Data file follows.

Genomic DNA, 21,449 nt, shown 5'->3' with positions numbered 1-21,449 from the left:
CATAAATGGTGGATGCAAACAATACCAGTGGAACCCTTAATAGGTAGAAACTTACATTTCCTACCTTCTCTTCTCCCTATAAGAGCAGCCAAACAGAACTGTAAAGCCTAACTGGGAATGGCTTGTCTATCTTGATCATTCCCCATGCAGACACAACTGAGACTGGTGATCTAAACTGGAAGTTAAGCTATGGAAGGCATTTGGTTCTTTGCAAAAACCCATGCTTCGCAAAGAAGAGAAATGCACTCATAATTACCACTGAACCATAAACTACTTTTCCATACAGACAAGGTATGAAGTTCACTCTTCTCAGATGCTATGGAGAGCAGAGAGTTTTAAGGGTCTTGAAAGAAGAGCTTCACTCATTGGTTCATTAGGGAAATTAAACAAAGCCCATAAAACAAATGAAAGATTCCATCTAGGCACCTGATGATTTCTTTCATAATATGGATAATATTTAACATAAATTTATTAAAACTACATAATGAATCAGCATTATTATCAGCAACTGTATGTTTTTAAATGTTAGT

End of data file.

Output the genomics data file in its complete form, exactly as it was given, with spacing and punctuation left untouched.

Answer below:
Genomic DNA, 21,449 nt, shown 5'->3' with positions numbered 1-21,449 from the left:
CATAAATGGTGGATGCAAACAATACCAGTGGAACCCTTAATAGGTAGAAACTTACATTTCCTACCTTCTCTTCTCCCTATAAGAGCAGCCAAACAGAACTGTAAAGCCTAACTGGGAATGGCTTGTCTATCTTGATCATTCCCCATGCAGACACAACTGAGACTGGTGATCTAAACTGGAAGTTAAGCTATGGAAGGCATTTGGTTCTTTGCAAAAACCCATGCTTCGCAAAGAAGAGAAATGCACTCATAATTACCACTGAACCATAAACTACTTTTCCATACAGACAAGGTATGAAGTTCACTCTTCTCAGATGCTATGGAGAGCAGAGAGTTTTAAGGGTCTTGAAAGAAGAGCTTCACTCATTGGTTCATTAGGGAAATTAAACAAAGCCCATAAAACAAATGAAAGATTCCATCTAGGCACCTGATGATTTCTTTCATAATATGGATAATATTTAACATAAATTTATTAAAACTACATAATGAATCAGCATTATTATCAGCAACTGTATGTTTTTAAATGTTAGT